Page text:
The Plain continues Friend’s investigation of everyday militarisation, revealing how war is embedded in this most English of landscapes.

From the mid-1980s Melanie Friend worked as a freelance photojournalist, producing photographs for magazines, newspapers, the anti-nuclear movement and other campaigns. She became a member of Format Photographers in 1986, and of Panos Pictures in 1991. In the early 1990s she combined her photography with print journalism (freelance articles for The Guardian and The Times Educational Supplement among others) and freelance radio reporting (features for BBC Radio 4 and BBC World Service).

Earlier works include the international touring exhibitions Homes & Gardens: Documenting the Invisible (1996), and Border Country (2007), each with accompanying publications, and her book No Place Like Home: Echoes from Kosovo (Midnight Editions, USA, 2001). The Home Front (2013), originally curated by Pippa Oldfield of Impressions Gallery, reflected on the staging of war as entertainment at air shows, and toured internationally.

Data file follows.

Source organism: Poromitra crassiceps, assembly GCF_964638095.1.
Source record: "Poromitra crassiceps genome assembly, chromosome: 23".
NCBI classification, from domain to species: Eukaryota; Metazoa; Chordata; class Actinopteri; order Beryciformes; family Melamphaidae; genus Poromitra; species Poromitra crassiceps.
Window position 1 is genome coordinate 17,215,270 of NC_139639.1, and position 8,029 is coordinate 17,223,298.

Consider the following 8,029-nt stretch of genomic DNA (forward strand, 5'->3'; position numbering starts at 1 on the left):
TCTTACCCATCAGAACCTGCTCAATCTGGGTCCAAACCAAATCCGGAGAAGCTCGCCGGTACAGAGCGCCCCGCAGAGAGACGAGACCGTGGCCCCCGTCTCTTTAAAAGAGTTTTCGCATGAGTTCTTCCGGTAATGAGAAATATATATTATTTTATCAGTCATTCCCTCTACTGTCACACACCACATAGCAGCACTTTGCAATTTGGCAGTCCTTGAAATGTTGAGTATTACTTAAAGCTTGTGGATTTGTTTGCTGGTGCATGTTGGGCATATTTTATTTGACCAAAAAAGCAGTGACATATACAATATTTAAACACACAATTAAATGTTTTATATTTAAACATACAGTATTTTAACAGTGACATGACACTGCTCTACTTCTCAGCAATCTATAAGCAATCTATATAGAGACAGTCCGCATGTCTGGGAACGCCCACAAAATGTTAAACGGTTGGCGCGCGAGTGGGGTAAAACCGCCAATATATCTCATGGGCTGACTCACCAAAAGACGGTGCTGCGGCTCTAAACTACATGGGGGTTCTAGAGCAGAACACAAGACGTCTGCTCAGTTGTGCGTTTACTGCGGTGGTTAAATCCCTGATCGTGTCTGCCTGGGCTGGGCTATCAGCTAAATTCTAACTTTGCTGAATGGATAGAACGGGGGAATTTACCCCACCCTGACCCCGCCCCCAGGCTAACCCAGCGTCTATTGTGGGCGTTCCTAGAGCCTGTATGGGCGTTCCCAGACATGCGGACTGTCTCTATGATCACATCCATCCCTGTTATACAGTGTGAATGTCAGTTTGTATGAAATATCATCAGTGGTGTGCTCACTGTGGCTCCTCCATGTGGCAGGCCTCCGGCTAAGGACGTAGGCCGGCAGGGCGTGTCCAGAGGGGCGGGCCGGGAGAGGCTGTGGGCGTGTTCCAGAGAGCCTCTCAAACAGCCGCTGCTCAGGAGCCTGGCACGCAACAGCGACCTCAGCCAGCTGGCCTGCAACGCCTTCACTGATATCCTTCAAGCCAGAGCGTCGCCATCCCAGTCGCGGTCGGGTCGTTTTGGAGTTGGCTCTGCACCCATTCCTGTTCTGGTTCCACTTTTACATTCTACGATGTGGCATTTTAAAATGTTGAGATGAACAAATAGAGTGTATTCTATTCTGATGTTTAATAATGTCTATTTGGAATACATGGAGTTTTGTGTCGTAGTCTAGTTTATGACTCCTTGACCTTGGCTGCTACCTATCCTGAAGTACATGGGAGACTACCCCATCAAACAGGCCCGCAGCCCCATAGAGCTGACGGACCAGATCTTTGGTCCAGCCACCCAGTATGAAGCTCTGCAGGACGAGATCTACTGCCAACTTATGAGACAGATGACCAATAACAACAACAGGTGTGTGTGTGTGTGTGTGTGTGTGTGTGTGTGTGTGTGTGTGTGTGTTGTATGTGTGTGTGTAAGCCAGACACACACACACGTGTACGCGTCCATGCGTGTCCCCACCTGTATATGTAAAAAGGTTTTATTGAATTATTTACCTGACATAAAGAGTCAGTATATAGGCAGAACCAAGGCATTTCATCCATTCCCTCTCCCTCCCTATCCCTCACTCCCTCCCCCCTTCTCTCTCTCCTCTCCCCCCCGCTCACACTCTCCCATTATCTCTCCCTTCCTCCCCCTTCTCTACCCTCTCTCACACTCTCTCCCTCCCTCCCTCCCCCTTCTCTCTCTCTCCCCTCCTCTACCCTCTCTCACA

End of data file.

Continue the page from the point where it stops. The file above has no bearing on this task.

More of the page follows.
The chalk grasslands of Salisbury Plain have been used since 1897 as a preparation ground for war. The heart of this ancient English landscape is an eerie and ambiguous space. The Plain is both the UK’s largest military training ground and also a conservation area shared with archaeologists and dogwalkers, larks and corn buntings, wildflowers and rare forms of wildlife.

Melanie Friend’s photographs reveal the military presence as a disquieting feature on the horizon: a rusty tank positioned as a target, a red box used for field telephones in a copse, smoke from an exploding shell. Publisher’s Info



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